President of H. John Heinz III Center for Science, Economics and The Environment
The ocean's food chain is at risk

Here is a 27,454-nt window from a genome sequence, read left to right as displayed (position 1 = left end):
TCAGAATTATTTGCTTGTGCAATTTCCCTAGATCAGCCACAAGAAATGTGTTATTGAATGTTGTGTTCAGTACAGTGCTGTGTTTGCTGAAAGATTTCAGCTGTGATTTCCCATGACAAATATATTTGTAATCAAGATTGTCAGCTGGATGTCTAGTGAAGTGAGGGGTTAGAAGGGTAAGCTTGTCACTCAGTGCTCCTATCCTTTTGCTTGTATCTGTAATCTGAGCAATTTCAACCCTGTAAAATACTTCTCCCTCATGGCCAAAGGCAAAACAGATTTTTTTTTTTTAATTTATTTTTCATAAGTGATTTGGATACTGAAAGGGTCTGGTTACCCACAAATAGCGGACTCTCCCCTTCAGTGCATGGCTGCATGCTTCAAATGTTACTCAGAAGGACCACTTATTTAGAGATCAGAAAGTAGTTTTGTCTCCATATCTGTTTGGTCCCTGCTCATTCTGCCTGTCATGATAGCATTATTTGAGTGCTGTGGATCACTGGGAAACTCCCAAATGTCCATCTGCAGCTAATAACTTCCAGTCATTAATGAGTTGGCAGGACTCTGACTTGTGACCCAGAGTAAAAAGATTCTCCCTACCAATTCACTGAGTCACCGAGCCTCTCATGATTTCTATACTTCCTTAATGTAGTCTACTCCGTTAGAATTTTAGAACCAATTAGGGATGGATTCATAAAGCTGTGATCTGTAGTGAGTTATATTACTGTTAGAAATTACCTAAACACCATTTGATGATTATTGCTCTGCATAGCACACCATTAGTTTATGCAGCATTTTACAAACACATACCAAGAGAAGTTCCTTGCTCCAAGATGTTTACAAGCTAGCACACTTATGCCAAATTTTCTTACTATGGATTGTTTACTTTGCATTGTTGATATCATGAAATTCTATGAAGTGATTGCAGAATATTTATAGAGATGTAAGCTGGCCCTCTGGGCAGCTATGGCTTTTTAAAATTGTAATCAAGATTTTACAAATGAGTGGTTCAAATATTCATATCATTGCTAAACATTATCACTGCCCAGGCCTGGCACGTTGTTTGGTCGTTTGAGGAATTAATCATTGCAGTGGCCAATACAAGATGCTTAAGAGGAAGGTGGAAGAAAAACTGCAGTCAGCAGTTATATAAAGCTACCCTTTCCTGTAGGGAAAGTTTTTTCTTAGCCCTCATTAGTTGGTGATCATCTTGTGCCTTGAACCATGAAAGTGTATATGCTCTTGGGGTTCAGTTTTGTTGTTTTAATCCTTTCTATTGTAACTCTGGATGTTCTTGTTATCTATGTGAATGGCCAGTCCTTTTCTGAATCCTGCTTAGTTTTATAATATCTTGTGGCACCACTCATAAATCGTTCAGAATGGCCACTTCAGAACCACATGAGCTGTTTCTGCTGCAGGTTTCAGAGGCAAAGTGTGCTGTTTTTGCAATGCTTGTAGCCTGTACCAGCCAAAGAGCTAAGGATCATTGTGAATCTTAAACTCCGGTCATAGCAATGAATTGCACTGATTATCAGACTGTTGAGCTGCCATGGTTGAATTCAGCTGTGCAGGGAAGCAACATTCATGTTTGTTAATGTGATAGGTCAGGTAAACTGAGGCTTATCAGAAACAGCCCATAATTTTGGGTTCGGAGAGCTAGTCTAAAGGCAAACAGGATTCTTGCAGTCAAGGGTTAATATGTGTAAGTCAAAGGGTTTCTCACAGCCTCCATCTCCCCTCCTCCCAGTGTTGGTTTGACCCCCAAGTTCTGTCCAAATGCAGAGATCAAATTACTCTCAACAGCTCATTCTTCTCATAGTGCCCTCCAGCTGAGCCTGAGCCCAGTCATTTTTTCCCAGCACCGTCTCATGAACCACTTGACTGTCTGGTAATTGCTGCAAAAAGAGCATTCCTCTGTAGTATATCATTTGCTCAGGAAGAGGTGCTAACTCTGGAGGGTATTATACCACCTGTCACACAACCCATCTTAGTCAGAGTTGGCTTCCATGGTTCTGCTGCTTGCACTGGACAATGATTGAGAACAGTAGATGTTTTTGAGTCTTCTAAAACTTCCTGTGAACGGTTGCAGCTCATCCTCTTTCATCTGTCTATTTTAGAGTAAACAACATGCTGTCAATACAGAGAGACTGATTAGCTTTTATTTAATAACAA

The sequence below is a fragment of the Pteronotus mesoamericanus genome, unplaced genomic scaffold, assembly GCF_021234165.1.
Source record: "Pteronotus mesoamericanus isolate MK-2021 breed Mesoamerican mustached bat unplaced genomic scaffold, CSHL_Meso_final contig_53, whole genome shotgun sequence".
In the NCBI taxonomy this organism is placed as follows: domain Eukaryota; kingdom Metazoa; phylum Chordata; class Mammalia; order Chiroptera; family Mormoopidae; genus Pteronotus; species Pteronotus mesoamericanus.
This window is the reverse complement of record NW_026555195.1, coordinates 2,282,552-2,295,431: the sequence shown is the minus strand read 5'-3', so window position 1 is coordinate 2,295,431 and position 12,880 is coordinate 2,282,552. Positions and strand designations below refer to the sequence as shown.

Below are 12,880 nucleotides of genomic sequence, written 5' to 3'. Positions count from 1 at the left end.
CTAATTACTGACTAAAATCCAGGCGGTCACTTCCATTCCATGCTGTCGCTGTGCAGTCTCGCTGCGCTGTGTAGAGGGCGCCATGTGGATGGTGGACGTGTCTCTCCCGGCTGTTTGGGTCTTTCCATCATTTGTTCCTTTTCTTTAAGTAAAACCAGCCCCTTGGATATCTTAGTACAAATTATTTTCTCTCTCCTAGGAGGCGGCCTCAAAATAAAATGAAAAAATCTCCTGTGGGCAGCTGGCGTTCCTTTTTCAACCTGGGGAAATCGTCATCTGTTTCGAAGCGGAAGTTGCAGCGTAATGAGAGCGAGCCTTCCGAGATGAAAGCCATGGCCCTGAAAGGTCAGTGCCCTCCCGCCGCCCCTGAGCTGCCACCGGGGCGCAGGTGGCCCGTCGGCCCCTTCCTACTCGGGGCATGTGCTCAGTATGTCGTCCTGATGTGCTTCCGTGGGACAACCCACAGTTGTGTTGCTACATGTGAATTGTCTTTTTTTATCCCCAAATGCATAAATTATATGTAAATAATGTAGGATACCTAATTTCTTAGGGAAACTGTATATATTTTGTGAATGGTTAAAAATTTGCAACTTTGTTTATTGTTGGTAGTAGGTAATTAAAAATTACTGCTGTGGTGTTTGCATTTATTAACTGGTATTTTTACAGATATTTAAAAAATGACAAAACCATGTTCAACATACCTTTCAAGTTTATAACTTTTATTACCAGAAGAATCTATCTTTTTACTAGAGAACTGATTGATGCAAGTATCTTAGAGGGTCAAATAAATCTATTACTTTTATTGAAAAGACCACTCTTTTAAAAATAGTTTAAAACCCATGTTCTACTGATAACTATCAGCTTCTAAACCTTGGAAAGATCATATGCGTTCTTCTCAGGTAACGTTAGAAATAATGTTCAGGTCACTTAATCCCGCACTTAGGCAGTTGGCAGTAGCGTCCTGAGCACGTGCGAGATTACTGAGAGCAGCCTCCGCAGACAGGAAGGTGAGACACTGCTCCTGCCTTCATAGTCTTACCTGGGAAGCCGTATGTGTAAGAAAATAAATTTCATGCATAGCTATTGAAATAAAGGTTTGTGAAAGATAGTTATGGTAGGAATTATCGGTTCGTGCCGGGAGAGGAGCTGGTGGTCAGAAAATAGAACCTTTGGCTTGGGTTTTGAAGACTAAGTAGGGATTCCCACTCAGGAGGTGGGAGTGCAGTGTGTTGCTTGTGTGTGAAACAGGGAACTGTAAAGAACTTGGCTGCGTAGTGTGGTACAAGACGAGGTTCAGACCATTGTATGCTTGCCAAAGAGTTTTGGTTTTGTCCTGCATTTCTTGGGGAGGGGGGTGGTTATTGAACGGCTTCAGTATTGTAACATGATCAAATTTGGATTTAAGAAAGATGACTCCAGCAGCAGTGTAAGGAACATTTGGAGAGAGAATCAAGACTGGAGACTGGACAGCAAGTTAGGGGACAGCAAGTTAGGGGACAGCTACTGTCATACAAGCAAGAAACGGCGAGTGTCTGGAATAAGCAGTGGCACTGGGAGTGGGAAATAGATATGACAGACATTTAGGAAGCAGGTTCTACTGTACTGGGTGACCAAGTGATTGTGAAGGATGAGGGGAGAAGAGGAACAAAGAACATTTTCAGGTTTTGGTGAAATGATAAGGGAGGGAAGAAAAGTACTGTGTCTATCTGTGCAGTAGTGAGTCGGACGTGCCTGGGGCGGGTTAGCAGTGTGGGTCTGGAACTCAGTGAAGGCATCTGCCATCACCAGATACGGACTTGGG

We were one of the first to call attention to the acidification of the oceans. The oceans take up a huge amount of carbon dioxide from the atmosphere every year. A portion of that carbon gets turned into carbonic acid, so that the more carbon dioxide there is in the atmosphere, the more acidic the oceans become. The oceans are now 30 percent more acidic than they were before the Industrial Revolution. It's the most chilling change I've seen in my professional career. If it continues, tiny organisms at the base of the food chain will have their shells dissolve while the animals are still alive. It will also threaten coral reefs, which are already stressed by rising temperatures and fishing practices. We issue a report every five years called The State of the Nation's Ecosystems, which includes 113 indicators of environmental health, from chemical contaminants to harmful algae blooms. We're trying to boil it down to just three or four that could be released quarterly, like the leading economic indicators, but for the environment. It would give people a sense of whether we're making progress or losing ground.